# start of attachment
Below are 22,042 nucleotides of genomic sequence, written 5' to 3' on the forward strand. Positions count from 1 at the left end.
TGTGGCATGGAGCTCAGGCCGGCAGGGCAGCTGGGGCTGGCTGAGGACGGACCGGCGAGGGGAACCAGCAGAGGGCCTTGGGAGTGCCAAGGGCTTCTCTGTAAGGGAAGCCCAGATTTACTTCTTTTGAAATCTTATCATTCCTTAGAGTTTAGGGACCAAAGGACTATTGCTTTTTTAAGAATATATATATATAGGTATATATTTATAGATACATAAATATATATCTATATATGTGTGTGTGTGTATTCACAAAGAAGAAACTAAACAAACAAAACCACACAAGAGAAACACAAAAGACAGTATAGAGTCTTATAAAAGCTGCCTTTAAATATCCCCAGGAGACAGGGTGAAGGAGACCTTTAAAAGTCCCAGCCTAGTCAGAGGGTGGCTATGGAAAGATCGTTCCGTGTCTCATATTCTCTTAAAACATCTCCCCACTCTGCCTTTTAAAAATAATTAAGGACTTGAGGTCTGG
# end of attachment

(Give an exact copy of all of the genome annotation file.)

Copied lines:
Below are 22,042 nucleotides of genomic sequence, written 5' to 3' on the forward strand. Positions count from 1 at the left end.
TGTGGCATGGAGCTCAGGCCGGCAGGGCAGCTGGGGCTGGCTGAGGACGGACCGGCGAGGGGAACCAGCAGAGGGCCTTGGGAGTGCCAAGGGCTTCTCTGTAAGGGAAGCCCAGATTTACTTCTTTTGAAATCTTATCATTCCTTAGAGTTTAGGGACCAAAGGACTATTGCTTTTTTAAGAATATATATATATAGGTATATATTTATAGATACATAAATATATATCTATATATGTGTGTGTGTGTATTCACAAAGAAGAAACTAAACAAACAAAACCACACAAGAGAAACACAAAAGACAGTATAGAGTCTTATAAAAGCTGCCTTTAAATATCCCCAGGAGACAGGGTGAAGGAGACCTTTAAAAGTCCCAGCCTAGTCAGAGGGTGGCTATGGAAAGATCGTTCCGTGTCTCATATTCTCTTAAAACATCTCCCCACTCTGCCTTTTAAAAATAATTAAGGACTTGAGGTCTGG